The city’s longest running opera company offers a really lovely blend of young professional artist support and community-based involvement. Their latest production, Pietro Mascagni’s Cavalleria Rusticana (which ran June 2-5 for three performances only at the Harbourfront Centre’s Fleck Dance Theatre) perfectly illustrates that two-pronged approach to opera for everyone.
It’s hard to explain exactly what to expect from a Toronto City Opera performance. Up front, you have a very strong 5-person principal cast carrying the story and main musical workload. These are professionally trained classical singers and, save a few wobbles here and there, they are very much up to the task of Mascagni’s melodic score. By creating opportunities for early-career performers to sing artistically rewarding, resume-boosting roles in full productions, TCO is able to attract the talent to punch above their weight in terms of the quality of performance you can expect from the leads. Angela Maria Sanchez in the role of Santuzza is a perfect example of a still fairly green artist whose gorgeous tone and stirring emotionality may have gotten lost in a bigger company but here she’s able to shine in the standout role of the production.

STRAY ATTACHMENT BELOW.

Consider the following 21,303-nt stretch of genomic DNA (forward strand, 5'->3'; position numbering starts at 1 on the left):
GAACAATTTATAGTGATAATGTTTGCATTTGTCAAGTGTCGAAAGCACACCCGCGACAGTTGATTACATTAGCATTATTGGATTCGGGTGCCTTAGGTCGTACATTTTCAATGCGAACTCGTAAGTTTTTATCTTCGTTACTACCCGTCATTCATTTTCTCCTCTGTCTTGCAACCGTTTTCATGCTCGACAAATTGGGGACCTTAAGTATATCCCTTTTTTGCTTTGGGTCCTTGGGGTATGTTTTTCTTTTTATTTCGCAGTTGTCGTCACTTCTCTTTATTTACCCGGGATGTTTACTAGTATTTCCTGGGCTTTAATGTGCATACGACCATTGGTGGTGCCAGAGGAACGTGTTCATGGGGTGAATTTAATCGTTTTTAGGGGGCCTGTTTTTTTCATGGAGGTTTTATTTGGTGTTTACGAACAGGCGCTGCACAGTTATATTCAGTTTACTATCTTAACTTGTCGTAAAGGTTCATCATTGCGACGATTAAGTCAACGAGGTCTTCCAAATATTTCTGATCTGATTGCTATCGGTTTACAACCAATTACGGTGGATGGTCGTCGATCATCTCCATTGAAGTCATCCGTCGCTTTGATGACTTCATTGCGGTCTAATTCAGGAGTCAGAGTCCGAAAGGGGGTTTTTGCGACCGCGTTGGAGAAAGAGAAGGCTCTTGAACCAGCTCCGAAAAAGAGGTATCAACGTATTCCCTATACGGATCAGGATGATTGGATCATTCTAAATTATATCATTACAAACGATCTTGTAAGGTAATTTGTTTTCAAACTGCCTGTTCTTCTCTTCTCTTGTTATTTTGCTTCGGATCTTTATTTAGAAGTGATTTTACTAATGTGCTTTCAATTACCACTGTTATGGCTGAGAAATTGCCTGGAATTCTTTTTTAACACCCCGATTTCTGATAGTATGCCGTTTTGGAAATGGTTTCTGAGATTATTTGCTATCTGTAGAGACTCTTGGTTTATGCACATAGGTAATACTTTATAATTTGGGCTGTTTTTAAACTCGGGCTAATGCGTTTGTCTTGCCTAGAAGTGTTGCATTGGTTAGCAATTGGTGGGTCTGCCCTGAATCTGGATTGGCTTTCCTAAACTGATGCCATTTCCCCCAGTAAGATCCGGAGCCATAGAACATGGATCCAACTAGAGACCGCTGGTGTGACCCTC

The other side of the coin is Toronto City Opera’s chorus, a sprawling ensemble of local enthusiasts who are very much not professionals. If you approach the production as a piece of community theatre, this group is incredibly endearing. There’s a really beautiful joy to this ensemble of mostly retirees who’ve taken their love of opera off the couch and chosen to get involved. Most hit neither their notes nor their marks with much consistency but their presence fills out the world of the piece and it’s hard not to fall in love with their earnest dedication to Stephen Carr’s simple direction.
So the Toronto City Opera experience is a mixed bag, or rather a sugary dessert with two distinct flavours, both satisfying in their own way. In two-hander scenes and standalone arias, Cavalleria Rusticana is a solid piece of independent opera with strong performances from up and comers with the so-so accoutrement of a somewhat underfunded company (scaled back orchestrations performed somewhat rockily, simple projections and little else in the way of stage design). And, behind those performances, a charming but very amateur chorus who’s just happy to be there. The latter does no favours for Mascagni’s score but you’d have to be a real grump for them to do nothing for your heart.